Impacting Cardiovascular Recovery after a MI: The Study of Predictors of Health Promoting Behaviors and Health Related Quality of Life in the Post MI Population

2.50
Hdl Handle:
http://hdl.handle.net/10755/201771
Type:
Presentation
Title:
Impacting Cardiovascular Recovery after a MI: The Study of Predictors of Health Promoting Behaviors and Health Related Quality of Life in the Post MI Population
Abstract:
(41st Biennial Convention) Because cardiovascular diseases are the cause of more than 2,200 American deaths each day and the leading cause of death in the United States, studies seeking to examine this important global health issue are very relevant (Roger et al., 2011). The purpose of this secondary data analysis was to identify predictors of health promoting behaviors and health-related quality of life after a myocardial infarction (MI). The 2005 data set from the Behavioral Risk Factor Surveillance Survey (BRFSS)  was used in this study and reduced (n = 6,749) to include only MI patients. Elements of the Health Promotion Model were the foundation for this study and used to determine predictors of health-related quality of life (Pender, Murdaugh, & Parsons, 2006). The study variables included biological factors (age, gender, BMI, comorbidities, disabilities), sociocultural factors (marital status, education, race/ethnicity, employment, income, insurance), and psychological factors (emotional support, life satisfaction) which were examined to determine if they were predictors of health promoting behaviors (cardiac rehabilitation attendance, physical activity, fruit and vegetable intake) and if all were predictors of health-related quality of life. Study findings reported that biological factors explained 27.2% of the variance, biological and sociocultural factors explained 35.2% of the variance, and all personal factors explained 39.5% of the variance in the study model.  The entire model accounted for the highest amount of variance (39.9%) for health-related quality of life. The predictors of health promoting behaviors and health-related quality of life for both men and women were examined and suggest that the recovery experiences for men and women after a MI are different. New nursing knowledge about the factors that impact recovery after a MI would impact the cardiovascular health of people throughout the world and allow nurses to influence the promotion of cardiovascular health in their patients.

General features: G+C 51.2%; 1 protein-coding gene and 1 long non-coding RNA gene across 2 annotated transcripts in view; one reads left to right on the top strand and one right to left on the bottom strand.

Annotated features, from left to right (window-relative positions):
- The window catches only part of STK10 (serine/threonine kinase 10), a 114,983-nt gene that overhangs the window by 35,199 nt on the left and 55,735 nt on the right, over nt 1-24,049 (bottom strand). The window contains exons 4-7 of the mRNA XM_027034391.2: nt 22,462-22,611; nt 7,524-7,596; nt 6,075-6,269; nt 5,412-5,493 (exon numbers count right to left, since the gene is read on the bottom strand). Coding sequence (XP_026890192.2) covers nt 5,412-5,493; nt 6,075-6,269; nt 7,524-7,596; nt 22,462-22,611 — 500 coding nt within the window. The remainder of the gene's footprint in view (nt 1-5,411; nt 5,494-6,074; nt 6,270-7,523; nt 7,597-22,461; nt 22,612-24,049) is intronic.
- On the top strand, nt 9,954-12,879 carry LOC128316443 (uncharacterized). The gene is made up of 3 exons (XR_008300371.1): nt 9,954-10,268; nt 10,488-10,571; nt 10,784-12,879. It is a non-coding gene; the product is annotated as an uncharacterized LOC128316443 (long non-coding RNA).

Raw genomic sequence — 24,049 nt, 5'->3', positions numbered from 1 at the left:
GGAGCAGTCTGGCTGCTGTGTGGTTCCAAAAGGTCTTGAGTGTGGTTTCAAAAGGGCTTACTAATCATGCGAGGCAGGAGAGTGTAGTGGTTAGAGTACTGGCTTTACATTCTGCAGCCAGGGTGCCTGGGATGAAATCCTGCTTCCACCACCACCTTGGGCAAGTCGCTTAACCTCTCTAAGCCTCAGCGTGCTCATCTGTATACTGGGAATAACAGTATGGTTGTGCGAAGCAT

Keywords:
cardiovascular disease; health-related quality of life; health promotion
Repository Posting Date:
11-Jan-2012
Date of Publication:
4-Jan-2012
Sponsors:
Sigma Theta Tau International

Full metadata record

DC FieldValue Language
dc.typePresentationen_GB
dc.titleImpacting Cardiovascular Recovery after a MI: The Study of Predictors of Health Promoting Behaviors and Health Related Quality of Life in the Post MI Populationen_GB
dc.identifier.urihttp://hdl.handle.net/10755/201771-
dc.description.abstract(41st Biennial Convention) Because cardiovascular diseases are the cause of more than 2,200 American deaths each day and the leading cause of death in the United States, studies seeking to examine this important global health issue are very relevant (Roger et al., 2011). The purpose of this secondary data analysis was to identify predictors of health promoting behaviors and health-related quality of life after a myocardial infarction (MI). The 2005 data set from the Behavioral Risk Factor Surveillance Survey (BRFSS)  was used in this study and reduced (n = 6,749) to include only MI patients. Elements of the Health Promotion Model were the foundation for this study and used to determine predictors of health-related quality of life (Pender, Murdaugh, & Parsons, 2006). The study variables included biological factors (age, gender, BMI, comorbidities, disabilities), sociocultural factors (marital status, education, race/ethnicity, employment, income, insurance), and psychological factors (emotional support, life satisfaction) which were examined to determine if they were predictors of health promoting behaviors (cardiac rehabilitation attendance, physical activity, fruit and vegetable intake) and if all were predictors of health-related quality of life. Study findings reported that biological factors explained 27.2% of the variance, biological and sociocultural factors explained 35.2% of the variance, and all personal factors explained 39.5% of the variance in the study model.  The entire model accounted for the highest amount of variance (39.9%) for health-related quality of life. The predictors of health promoting behaviors and health-related quality of life for both men and women were examined and suggest that the recovery experiences for men and women after a MI are different. New nursing knowledge about the factors that impact recovery after a MI would impact the cardiovascular health of people throughout the world and allow nurses to influence the promotion of cardiovascular health in their patients.en_GB
dc.subjectcardiovascular diseaseen_GB
dc.subjecthealth-related quality of lifeen_GB
dc.subjecthealth promotionen_GB
dc.date.available2012-01-11T10:51:59Z-
dc.date.issued2012-01-04en_GB
dc.date.accessioned2012-01-11T10:51:59Z-
dc.description.sponsorshipSigma Theta Tau Internationalen_GB
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